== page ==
Senate Democrats block Scott’s Venezuela TPS amendment
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Senate Democrats block Scott’s Venezuela TPS amendment

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With congressional Democrats completely focused on impeaching President Donald Trump, it appears as if Congress has stalled.

Both Senate and House Democrats have been calling for the Senate and President Trump to push through TPS for Venezuelans, but now those very same Democrats have blocked TPS not once, but twice.

Early this summer, Senate Democrats rejected a Republican version of Venezuelan TPS.

Senators Scott and Rubio joined Democrat Senators Bob Menendez, Cory Booker, Dick Durbin, and Patrick Leahy to reintroduce the “Venezuela Temporary Protected Status and Asylum Assistance Act,” but has not yet signed on as co-sponsor for the Venezuela Temporary Protected Status Act of 2019.

Now, Senate Democrats have blocked Florida Senator Rick Scott’s amendment that would grant TPS for Venezuelans.

Democrats have rejected the amendment because Scott’s amendment called for congressional oversight or review for TPS designated countries every two years, saying that it was a move to completely overhaul the existing TPS immigration system.

Scott addressed the Democratic objection to his amendment on the Senate floor, calling the move “shameful” and proof-positive that they have “no interest in actually getting something done” on the issue.

Scott added that Democrats are using the “Venezuelan community as a political prop.”

Senator Scott’s amendment to Rep. Diaz-Balart’s House-passed TPS bill:

  • Grants TPS to Venezuelans for 18 months;
  • Requires Congressional approval for TPS extensions, no more than 18 months at a time;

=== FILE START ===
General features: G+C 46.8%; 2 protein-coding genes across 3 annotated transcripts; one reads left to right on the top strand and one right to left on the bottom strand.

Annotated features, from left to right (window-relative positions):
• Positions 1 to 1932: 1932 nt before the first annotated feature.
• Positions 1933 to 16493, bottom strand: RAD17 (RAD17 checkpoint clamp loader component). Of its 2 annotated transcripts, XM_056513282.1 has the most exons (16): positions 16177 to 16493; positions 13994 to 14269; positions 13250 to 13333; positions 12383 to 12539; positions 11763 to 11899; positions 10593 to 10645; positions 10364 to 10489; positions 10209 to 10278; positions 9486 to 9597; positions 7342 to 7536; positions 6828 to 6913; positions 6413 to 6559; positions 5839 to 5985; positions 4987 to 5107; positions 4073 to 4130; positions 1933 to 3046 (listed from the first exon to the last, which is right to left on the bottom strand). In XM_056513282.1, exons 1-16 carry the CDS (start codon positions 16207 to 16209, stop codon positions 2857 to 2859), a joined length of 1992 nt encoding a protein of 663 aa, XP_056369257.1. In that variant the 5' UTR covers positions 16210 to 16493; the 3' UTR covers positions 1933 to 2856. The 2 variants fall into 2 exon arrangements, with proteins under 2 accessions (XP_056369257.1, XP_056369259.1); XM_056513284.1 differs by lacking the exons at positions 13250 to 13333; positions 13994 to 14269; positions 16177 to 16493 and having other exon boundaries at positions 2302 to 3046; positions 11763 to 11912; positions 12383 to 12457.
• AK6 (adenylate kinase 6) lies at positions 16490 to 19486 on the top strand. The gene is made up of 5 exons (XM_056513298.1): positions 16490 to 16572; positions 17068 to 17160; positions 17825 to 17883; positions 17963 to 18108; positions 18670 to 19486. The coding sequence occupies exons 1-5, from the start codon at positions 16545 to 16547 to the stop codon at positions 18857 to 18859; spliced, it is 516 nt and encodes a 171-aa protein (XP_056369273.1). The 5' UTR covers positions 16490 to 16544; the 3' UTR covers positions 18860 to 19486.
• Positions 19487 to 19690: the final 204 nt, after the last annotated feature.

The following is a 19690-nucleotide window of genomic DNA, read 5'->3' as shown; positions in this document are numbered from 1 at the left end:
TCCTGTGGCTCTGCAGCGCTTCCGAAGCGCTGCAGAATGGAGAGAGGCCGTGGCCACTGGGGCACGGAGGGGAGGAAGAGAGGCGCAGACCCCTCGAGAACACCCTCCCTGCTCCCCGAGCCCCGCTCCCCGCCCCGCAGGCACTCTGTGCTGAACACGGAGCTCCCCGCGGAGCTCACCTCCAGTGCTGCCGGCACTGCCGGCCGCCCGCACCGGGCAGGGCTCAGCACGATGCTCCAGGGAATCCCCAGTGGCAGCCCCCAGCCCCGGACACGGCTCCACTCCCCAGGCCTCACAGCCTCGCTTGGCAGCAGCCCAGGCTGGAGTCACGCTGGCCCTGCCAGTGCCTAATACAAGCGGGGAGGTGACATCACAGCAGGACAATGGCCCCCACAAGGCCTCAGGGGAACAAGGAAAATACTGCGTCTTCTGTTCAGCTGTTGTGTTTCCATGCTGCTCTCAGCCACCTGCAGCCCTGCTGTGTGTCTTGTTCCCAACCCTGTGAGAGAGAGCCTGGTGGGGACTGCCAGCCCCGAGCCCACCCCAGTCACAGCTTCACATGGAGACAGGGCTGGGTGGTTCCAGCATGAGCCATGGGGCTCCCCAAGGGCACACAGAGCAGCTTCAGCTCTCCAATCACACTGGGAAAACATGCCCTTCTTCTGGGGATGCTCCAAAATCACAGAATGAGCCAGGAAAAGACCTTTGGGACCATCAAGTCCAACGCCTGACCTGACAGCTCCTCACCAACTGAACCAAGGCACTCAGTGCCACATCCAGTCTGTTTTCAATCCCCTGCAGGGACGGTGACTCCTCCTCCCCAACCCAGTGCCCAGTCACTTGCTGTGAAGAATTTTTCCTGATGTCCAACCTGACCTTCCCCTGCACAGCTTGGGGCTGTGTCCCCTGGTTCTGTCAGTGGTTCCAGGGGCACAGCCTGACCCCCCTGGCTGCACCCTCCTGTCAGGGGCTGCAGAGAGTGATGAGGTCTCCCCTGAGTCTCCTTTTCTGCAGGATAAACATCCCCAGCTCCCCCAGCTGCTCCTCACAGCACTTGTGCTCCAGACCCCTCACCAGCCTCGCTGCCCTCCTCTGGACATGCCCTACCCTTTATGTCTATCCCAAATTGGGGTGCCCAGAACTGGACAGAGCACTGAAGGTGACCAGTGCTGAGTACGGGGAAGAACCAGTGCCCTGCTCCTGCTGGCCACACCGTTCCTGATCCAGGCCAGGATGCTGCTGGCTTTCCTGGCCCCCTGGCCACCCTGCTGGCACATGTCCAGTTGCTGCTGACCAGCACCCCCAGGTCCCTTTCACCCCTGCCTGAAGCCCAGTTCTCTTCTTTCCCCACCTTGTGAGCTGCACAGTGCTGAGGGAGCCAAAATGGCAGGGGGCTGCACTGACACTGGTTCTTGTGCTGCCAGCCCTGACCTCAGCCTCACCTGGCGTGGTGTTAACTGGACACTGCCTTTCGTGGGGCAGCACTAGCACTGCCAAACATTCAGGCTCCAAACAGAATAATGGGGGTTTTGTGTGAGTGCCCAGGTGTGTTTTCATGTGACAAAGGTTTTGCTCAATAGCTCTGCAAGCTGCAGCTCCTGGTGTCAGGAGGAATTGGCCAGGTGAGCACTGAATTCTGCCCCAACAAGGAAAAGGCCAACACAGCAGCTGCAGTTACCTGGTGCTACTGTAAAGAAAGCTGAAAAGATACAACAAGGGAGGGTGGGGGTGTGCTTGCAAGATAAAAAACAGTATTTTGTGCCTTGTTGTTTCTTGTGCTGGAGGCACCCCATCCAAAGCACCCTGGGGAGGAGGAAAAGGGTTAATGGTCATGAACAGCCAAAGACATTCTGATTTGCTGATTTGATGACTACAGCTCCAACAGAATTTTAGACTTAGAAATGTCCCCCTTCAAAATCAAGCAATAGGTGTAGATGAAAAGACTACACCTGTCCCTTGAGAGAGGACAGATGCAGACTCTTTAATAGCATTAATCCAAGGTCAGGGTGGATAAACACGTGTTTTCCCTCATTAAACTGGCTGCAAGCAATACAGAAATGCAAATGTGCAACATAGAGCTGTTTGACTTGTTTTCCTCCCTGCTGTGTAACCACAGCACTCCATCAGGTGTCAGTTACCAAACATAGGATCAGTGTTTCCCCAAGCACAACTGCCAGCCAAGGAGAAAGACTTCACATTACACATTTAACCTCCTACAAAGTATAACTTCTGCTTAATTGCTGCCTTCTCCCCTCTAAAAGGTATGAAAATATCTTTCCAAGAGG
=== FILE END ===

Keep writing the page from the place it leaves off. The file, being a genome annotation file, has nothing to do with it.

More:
• Limits the ability of illegal aliens with no connection to the TPS designation to benefit from TPS;
  • Ensures that human rights violators identified under the Magnitsky Act are not eligible for TPS;
  • Includes provisions to distinguish that TPS does not count as an admission for purposes of the Immigration and Nationality Act;
  • Prevents TPS recipients from returning to the TPS country during the period of designation;
  • And requires current TPS designations will come up for Congressional review two years after the enactment of this amendment.
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Javier Manjarres is a nationally renowned award-winning South Florida-based political journalist owns Diverse New Media, Corp. which publishes Floridianpress.com, Judicialpost.com, shark-tank.com, and Hispolitica.com He enjoys traveling, playing soccer, mixed martial arts, weight-lifting, swimming and biking. He ran as a Republican in the 2018 congressional primary race in Florida's CD 22. Javier is also a political consultant, and has also authored "BROWN PEOPLE," which is a book about Hispanic Politics. Learn more at www.brownpeople.org Email him at [email protected]